Trustee Dolan Will Listen to Dissension on Wahooby Nick Stillman and Liz Heron
Cleveland Indians owner and Oberlin Trustee Larry Dolan plans to speak with a small invitation-only group of Oberlin students Tuesday afternoon about the controversial Indians logo Chief Wahoo.
"I think [Chief Wahoo] represents the Indians very well and we expect him to stay on," Dolan told the Review on Dec. 8, but later added that he would be willing to hear more on the subject from the Oberlin community. "Maybe if this group comes to this meeting with the idea of educating me...who knows where it might go?" he said. [For full transcript of interview, see page 4].
The discussion will take place Tuesday at noon. Dean of Students Peter Goldsmith said, "Larry Dolan has asked us to provide him with an opportunity to meet with a group of students who can help him to understand the depth and complexity of the Chief Wahoo symbol controversy. Although he has not yet specified a number, we expect that he will want to meet in an informal and fairly intimate setting with a modest number of students."
The group who will speak with Dolan will include around nine students who have been outspoken on the issue and two or three faculty members, according to Vice President of College Relations Al Moran. Students not invited to attend will have an opportunity to post questions and comments for Dolan by sending an e-mail to Dialogue@oberlin.edu. The queries will then be relayed to Dolan by Laurie McMillin, professor of rhetoric and composition, who will also be moderating the event.
"This is a subject which many people feel strongly about, and we encourage a constructive exchange of views," said Acting President Clayton Koppes in a statement released in late November.
Although Dolan was originally slated to come to Oberlin today, the administration was impressed with his willingness to reschedule despite being occupied with his attempt to re-sign free agent outfielder Manny Ramirez. "On the day the Indians were scrambling to sign Manny Ramirez, in all the chaos and major business deals, [Dolan] took my call. It went straight in. [That] shows that he treats the issue seriously," Moran said.
Dolan requested that the College limit the number of people to meet with him. "A small group raises the chance of a reasonable dialogue," Moran said. "Hopefully it will be the first in a number of discussions with him where we can have a wider audience." Moran established the e-mail address as a way of including the whole Oberlin community without compromising the intimate nature of the planned discussion.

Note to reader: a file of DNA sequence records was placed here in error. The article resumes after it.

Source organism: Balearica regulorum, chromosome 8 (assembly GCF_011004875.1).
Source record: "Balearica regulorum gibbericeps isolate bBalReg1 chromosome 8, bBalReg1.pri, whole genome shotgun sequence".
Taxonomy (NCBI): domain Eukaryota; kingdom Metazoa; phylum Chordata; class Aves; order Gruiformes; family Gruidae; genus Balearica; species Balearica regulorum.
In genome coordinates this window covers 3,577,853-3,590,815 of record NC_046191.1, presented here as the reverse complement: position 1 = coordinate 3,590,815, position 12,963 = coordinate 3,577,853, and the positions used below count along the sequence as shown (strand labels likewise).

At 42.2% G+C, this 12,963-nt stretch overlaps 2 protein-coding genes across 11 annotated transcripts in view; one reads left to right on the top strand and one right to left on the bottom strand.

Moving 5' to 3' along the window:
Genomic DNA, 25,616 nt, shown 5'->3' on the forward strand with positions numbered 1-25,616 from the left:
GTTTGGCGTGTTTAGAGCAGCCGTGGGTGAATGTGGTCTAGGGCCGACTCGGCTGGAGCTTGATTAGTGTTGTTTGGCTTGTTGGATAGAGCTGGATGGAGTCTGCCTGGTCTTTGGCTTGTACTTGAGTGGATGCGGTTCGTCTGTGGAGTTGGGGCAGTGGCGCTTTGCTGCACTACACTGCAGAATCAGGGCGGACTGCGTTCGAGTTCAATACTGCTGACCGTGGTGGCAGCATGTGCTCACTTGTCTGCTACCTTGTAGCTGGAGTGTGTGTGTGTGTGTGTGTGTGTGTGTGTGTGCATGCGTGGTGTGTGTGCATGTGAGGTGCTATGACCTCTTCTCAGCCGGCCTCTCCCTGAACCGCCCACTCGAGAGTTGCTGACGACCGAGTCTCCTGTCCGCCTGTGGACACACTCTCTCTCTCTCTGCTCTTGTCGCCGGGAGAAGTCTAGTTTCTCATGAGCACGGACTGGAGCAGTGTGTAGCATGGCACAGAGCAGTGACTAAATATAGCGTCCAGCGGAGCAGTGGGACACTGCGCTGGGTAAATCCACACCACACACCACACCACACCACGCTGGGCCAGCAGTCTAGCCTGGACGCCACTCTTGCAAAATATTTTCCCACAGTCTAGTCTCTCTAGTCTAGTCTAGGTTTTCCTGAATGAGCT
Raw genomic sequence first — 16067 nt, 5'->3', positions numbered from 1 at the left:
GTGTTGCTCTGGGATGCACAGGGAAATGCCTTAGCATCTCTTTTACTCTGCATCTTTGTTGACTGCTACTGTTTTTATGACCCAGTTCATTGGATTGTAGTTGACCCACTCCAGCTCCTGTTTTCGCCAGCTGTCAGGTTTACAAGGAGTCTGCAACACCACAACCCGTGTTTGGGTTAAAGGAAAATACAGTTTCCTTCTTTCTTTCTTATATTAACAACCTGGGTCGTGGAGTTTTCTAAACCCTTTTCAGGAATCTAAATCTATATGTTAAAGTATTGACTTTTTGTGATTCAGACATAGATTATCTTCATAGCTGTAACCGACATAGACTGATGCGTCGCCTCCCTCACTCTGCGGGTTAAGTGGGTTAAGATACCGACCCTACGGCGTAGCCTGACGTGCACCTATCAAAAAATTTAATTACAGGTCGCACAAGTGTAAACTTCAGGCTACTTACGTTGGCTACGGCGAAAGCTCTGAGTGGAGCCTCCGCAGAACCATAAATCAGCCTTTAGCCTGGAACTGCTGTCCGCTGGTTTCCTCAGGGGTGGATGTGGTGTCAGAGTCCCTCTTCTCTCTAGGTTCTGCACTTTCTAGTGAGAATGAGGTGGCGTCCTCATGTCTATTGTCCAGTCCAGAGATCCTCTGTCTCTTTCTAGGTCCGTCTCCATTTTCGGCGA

Many students at Oberlin were surprised to learn Dolan had been chosen to represent Oberlin as a Trustee, as his position on the Chief Wahoo logo seemed divergent from the majority of students' views. But Koppes was adamant in his view that personal politics do not play a role in the selection of Board members. "The Board of Trustees, much like Oberlin's students, parents and staff, is composed of people with varying political and cultural perspectives," Koppes said in his statement. "We don't impose a political test of views as a requirement for affiliation with Oberlin College, and we encourage respect for a wide diversity of opinion."
Dolan, a lawyer and entrepreneur, joined the Oberlin Board of Trustees in June of 1999, shortly before he bought the Indians for a record-breaking $320 million. He is currently the president of Thrasher, Dinsmore and Dolan, a Chardon, Ohio law firm.
Trustees are elected by other members of the Board and serve six-year terms, after which they can be elected again for a second and last term. After the age of 75, Trustees assume honorary status. Dolan does not plan to serve a second term because of his age.
"The Board seeks diversity in a number of things, including geography," said Secretary of the College Bob Haslun. According to Haslun, before Dolan joined the Board, "One thing we were a little shy of was a connection to Cleveland-based people."
"He's very prominent in the Cleveland business community," Koppes said in an interview Sunday. "He's somebody with instant name recognition and a very wide circle of connections in the area. That kind of influence can be very helpful to a college."
Koppes believed that Dolan would be open to students' ideas, but warned students against being overly optimistic. "I think he is prepared to listen with an open mind. That doesn't necessarily mean the result will be what students interested in this issue will want," Koppes said. "I think he's prepared to listen to reasonable arguments. He's willing to take time out of a heavy schedule and I don't think he would do that just for show."
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